This was the most expensive bottle we had on the menu, which at that time was around $350. Penfolds Grange was an Australian Shiraz whose 1994 vintage was named Wine of the Year by Wine Spectator. It was, in wine parlance, a huge wine, meaning rich, full of tannin, and packing a fruity wallop in your mouth. It was the kind of wine that needed air to release the tannins, and it was also the kind of wine, not made so much anymore, that needed a few years to lay down, to let all those huge flavors coalesce and relax. I don’t know how wine does this, but it does.

I opened the Grange. He was very excited just to see the bottle. He told his date about it. She was very impressed. After it had breathed for a while he told me to get a glass. Tom, my manager and a very astute taster, was summoned as well. The man happily poured us each a taste and we toasted and raised our glasses to our lips.

“What do you think?” he asked, beaming. He was doing it, you see. He was actually drinking Penfolds Grange!

“Delicious,” I said.

“Isn’t it?” he said. “God. I could die happy right now.”

Tom and I thanked him again for the taste and took the rest of our wine back to the waiter’s station. Tom looked at me for a moment.

“It’s horrible,” he said.

“Yep,” I said. “Green as a Granny Smith apple.”

The wine was so in need of laying down, was so sour and tight, that it was virtually undrinkable. I had tasted green wines before, but nothing this green.

“Should we tell him?” I asked.

“Why?” asked Tom. “He’s loving it.”

That he was. He cooed over very drop. And for years afterward he and his lovely date would be able to tell the story of the night they drank the most delicious wine they had ever had in their life.

If you like the ideas and perspectives expressed here, feel free to contact me about individual and group coaching.

9781935961994-Perfect_CS.indd

Write Within Yourself: An Author’s Companion.

A book to keep nearby whenever your writer’s spirit needs feeding.” Deb Caletti.

You can find William at: williamkenower.com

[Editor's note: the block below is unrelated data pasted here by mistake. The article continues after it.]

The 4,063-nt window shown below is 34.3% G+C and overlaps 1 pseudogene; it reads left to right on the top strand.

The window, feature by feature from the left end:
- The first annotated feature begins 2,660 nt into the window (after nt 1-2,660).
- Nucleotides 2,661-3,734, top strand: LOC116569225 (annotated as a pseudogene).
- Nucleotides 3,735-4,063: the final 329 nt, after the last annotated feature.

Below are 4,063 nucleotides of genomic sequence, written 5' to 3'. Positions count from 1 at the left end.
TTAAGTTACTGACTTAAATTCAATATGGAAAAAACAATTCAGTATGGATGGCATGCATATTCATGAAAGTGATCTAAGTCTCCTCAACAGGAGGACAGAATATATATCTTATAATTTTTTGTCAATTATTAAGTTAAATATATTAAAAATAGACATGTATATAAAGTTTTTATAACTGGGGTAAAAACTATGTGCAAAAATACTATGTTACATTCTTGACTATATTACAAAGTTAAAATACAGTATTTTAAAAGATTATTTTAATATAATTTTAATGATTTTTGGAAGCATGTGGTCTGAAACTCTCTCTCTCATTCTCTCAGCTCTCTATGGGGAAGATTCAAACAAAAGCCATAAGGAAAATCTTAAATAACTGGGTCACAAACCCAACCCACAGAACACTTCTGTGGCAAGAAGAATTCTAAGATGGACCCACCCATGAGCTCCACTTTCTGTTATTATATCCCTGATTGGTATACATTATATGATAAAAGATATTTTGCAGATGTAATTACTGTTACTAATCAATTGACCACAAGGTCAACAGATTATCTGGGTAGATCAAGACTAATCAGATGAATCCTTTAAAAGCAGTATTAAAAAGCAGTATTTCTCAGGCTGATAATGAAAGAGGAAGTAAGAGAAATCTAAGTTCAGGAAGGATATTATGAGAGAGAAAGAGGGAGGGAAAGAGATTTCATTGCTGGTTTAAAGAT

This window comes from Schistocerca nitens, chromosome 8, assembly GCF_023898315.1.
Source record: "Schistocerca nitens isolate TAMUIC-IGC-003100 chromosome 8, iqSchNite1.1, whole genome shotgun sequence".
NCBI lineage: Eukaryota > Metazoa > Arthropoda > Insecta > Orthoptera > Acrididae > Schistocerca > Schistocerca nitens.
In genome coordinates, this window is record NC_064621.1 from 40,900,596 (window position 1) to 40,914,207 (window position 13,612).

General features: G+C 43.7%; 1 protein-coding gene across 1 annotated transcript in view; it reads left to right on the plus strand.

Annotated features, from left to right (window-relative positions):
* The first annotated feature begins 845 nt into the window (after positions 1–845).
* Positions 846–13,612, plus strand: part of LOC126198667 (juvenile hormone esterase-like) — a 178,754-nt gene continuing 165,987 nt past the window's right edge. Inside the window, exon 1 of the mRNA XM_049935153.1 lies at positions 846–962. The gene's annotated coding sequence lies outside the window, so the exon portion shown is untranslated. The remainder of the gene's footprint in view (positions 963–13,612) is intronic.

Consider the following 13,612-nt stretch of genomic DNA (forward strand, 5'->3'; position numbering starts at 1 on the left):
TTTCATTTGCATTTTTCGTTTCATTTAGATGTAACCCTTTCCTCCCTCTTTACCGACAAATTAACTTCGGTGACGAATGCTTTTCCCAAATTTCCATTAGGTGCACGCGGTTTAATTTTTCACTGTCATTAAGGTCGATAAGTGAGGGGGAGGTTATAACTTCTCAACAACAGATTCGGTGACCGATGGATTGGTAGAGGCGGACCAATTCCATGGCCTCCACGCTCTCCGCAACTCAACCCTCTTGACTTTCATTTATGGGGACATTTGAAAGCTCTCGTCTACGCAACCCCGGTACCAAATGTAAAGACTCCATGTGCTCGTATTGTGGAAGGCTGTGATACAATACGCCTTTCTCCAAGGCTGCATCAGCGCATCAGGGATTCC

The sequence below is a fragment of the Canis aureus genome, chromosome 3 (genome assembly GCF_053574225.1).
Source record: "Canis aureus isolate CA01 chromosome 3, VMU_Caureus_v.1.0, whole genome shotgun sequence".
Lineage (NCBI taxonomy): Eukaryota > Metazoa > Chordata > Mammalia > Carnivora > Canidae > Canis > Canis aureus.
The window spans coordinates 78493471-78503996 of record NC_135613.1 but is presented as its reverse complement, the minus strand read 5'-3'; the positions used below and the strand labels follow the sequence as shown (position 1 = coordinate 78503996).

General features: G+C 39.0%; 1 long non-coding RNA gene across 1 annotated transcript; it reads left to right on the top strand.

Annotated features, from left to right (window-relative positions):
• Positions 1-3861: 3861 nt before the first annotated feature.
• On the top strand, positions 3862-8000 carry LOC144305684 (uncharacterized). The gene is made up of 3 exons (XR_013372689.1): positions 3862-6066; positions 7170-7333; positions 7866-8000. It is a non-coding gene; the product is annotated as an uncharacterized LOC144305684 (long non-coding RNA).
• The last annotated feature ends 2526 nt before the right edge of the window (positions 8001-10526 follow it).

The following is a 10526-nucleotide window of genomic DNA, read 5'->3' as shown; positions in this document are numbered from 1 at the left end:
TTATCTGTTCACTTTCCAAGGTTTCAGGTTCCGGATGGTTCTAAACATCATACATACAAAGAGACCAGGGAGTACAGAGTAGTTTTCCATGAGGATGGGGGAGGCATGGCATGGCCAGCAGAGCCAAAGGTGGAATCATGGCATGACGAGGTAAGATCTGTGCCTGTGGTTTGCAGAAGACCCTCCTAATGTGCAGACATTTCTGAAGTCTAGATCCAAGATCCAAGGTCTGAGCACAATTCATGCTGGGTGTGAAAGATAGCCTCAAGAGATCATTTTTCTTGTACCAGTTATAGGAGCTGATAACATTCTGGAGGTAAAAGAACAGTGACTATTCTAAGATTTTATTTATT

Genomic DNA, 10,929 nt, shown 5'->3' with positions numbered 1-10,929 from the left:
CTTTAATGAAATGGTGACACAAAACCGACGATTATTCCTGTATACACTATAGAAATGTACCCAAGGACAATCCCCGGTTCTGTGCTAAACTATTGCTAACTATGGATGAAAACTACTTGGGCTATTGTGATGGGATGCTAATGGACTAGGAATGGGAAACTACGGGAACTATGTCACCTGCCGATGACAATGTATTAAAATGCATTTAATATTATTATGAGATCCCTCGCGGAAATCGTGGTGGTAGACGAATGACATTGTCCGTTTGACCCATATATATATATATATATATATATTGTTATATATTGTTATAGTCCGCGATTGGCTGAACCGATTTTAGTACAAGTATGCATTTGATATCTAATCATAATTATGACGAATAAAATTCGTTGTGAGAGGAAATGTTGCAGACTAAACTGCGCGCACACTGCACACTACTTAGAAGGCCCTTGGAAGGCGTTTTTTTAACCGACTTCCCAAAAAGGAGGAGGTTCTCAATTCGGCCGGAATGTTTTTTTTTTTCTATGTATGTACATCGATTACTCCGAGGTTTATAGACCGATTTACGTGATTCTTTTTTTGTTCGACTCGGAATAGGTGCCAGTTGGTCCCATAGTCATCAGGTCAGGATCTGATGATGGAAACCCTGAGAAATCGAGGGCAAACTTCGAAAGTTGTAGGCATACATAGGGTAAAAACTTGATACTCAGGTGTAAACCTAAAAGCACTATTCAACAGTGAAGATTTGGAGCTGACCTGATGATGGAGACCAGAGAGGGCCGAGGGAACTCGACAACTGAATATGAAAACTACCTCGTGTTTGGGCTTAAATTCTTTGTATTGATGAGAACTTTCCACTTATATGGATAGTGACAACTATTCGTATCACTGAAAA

Follow wdbk on Twitter

What You Have

I spent many years dreaming of success. It is a common dream for writers when they begin their writing journey. The agent, the book contract, the bestseller list – all these goals felt like distant, mysterious, and glorious cities. As I wandered about in the familiar circles of my life, I wondered what my days would feel like when I reached those destinations. When I arrived, I believed it would be as if I’d reached Paris, this city I’d read about and I’d seen in movies but never visited, a city of lights, a city of poetry and paintings and cafes – not a city where people trudged about arguing and complaining and worrying about the future.

That’s what waited for me. It was hard to picture, truly. Often when I placed myself in that imaginary world of success, it was as if I didn’t really belong there, in the same way the fictional characters I wrote sometimes didn’t belong in the careers or relationships I chose for them. My characters would squirm and behave unnaturally until I found their true vocation or partner. So too Successful Bill in the City of Success. None of it felt natural. Those dreams felt like scenes I’d edit out of a book I was writing.

This worried me. Writing had taught me that nothing unnatural, nothing forced, nothing I willed onto the page belonged in the reality of my stories. I had to allow what wanted to come through to come through. So why didn’t I belong in this wonderful, mysterious city? Was I actually traveling the dirt road of failure, the lonely path toward a ghost town where everything ends in dust? I’d read and heard of Failure Town. I assumed it was as real as Paris. Yet even in my darkest hours, when I dreamed this nightmare ending to my journey, I had to admit that my vision of Failure Town seemed no more real to me than Success City.

How strange. I could make no sense of it, and, in the meantime, my life continued. I kept doing stuff and looking for what was interesting where I was. What else was there to do? By and by, as I found more interesting things where I was, I began to have small successes. I published an essay here, was asked to give a talk there. Each time, however, I did not know if I could call what had happened “a success” — it felt too familiar. I was just doing what I liked to do, only for money or in front of people. Neither the world nor I had changed.